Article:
I jumped back on the bike and headed up what seemed like tons of open climbs. I don’t really remember many details about the trail. Most of the time my head was focused on staying in the ruts, not cramping, and avoiding using energy to keep balanced while riding slowly uphill in the ruts. It’s very easy to overcorrect in this situation and use lots of energy from your core to stay balanced. I knew this, and many times I walked up long hills. My feet were beginning to sting as I walked and I knew I had blisters by now, but oh well, I (the collective we) could push through it. I didn’t see anyone until the third checkpoint and by the time I got there it was a little before 6pm. My spirits rose instantly again seeing friendly people. I took another small break, sitting down in a lounge chair, filling all my bottles again, eating more, taking another ibuprofen, and preparing for the final push. By now I knew I only had 25 more miles to go and I was on a great schedule, regardless of what happened I could practically walk to the finish.

The last 25 miles were great. The trail was super smooth and surprisingly fun to ride. It would be much more fun if I wasn’t exhausted. I passed a prairie dog village, and flushed 15 turkeys from some tall grass. I smelled a dead deer carcass, and biked through a couple cow herds. I was tired and moving very very slowly. I was walking my bike around 2.5 mph on the slightest uphill’s. I knew I was running out of energy and just needed to eat. Quite like writing this long race recap, my desire to finish strong had dwindled and I didn’t care about the details anymore. By this point in the race I was in all cases pretty good. No mechanicals, bike was working almost perfectly, hints of leg cramps but the mtb gods kept them away, and no major crashes! Everything at been about as close to 100% as possible. If you’ve ever done a race you’ll know how unlikely this scenario really is. Inevitably something will go wrong, but for me the race was nearly perfect. I don’t think there would’ve been a way to prevent getting cooked by the sun short of an umbrella tied to my handle bars.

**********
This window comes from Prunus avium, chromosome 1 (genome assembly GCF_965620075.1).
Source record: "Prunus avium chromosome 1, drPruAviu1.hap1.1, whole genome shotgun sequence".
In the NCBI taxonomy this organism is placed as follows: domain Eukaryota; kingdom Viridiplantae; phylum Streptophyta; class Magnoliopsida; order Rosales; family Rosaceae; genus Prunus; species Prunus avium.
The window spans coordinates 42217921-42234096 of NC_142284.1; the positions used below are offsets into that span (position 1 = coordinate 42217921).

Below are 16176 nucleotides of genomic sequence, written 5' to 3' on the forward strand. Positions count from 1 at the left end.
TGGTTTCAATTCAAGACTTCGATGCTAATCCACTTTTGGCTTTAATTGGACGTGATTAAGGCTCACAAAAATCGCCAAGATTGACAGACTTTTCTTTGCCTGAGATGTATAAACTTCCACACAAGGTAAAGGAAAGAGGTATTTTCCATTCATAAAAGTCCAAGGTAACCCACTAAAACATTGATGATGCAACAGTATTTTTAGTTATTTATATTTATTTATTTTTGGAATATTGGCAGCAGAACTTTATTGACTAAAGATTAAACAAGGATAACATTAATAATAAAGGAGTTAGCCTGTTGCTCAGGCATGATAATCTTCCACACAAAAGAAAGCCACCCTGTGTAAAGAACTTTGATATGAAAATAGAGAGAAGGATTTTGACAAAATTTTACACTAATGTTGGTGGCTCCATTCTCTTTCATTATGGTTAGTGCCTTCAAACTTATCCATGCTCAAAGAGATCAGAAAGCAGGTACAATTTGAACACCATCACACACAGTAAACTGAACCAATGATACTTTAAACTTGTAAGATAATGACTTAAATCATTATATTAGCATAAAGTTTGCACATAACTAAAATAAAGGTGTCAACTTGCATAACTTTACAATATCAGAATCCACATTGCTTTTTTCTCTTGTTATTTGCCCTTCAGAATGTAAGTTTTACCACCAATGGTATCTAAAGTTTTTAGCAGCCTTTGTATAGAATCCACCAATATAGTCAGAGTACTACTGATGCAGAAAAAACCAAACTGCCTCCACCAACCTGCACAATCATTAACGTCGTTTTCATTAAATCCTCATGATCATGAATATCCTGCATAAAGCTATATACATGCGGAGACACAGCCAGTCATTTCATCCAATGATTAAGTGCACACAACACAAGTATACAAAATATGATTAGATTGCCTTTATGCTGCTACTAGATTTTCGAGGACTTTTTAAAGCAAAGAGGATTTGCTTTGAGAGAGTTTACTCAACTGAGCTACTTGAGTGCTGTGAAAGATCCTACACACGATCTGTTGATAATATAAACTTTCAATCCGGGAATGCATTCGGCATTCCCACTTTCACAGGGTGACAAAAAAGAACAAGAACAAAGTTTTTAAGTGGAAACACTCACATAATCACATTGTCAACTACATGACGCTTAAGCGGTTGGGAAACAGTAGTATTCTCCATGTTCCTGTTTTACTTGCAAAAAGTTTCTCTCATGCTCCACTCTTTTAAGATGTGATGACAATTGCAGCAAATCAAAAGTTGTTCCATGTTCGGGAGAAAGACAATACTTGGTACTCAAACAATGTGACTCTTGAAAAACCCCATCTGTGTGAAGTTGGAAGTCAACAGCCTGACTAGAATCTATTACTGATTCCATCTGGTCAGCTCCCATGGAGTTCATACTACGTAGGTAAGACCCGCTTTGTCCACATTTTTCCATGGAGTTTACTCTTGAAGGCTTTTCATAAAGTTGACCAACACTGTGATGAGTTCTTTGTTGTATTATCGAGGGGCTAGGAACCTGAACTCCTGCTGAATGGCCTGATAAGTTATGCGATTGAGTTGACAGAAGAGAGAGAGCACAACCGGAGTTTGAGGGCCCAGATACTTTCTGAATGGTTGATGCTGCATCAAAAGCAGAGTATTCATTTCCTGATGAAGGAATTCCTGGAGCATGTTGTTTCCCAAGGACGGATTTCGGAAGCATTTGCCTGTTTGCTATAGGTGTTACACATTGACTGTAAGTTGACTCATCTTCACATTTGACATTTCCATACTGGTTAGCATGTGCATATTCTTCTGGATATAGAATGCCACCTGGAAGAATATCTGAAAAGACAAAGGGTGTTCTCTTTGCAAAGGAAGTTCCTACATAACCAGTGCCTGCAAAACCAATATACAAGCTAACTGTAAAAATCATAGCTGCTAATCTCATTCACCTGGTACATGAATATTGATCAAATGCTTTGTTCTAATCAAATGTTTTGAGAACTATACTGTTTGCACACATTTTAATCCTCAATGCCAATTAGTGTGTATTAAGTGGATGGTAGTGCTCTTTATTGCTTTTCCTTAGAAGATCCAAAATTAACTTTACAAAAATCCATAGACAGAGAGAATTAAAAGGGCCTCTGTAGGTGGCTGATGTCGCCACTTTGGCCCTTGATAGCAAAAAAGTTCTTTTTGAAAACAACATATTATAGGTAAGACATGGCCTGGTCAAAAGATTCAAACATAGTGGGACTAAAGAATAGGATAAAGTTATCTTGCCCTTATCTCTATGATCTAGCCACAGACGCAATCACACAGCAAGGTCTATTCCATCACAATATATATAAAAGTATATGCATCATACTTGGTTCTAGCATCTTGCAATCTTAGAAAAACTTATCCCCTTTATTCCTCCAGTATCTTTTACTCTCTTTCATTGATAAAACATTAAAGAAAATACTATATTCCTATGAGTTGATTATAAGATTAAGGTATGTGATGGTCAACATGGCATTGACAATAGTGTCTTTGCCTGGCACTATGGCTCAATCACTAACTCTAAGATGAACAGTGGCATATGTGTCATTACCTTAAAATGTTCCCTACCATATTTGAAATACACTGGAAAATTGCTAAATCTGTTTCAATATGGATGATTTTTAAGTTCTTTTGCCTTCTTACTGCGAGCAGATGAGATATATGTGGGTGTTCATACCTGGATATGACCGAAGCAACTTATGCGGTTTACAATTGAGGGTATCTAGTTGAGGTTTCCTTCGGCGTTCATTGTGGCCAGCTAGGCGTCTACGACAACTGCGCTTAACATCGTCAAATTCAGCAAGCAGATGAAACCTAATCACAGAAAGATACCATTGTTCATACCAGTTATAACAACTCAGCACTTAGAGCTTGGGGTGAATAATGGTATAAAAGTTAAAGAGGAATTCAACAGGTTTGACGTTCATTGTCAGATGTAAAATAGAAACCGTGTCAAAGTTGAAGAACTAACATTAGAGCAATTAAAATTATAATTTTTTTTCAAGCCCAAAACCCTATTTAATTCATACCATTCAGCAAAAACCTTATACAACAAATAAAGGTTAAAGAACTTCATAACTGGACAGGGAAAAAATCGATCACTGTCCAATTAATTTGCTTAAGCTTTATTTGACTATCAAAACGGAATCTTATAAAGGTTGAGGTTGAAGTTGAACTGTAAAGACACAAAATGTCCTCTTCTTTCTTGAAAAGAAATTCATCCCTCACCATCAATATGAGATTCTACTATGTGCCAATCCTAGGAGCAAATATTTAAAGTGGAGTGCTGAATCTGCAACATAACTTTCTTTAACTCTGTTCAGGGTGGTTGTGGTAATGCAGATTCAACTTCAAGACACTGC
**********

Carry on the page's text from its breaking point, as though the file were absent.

I rode to the finish line with the best welcoming crowd I have ever had ever. It was amazing, the sun was setting, I got cheers, high fives, and pictures. I was amazed. I guess that’s what happens when you finish before everyone goes home. I had no idea. It was great. I was salty and covered in cow poop but I had finished in just under 15hrs! I’m pretty confident this was the hardest race I’ve done (and completed). Thank you to the race organizer, the volunteers, and the GFK crew (who drove my van into a ditch). Thanks for reading if you made it this far. I hope the Devil wasn’t in the details.

 

Comments

Cheers for the report; most elucidatory!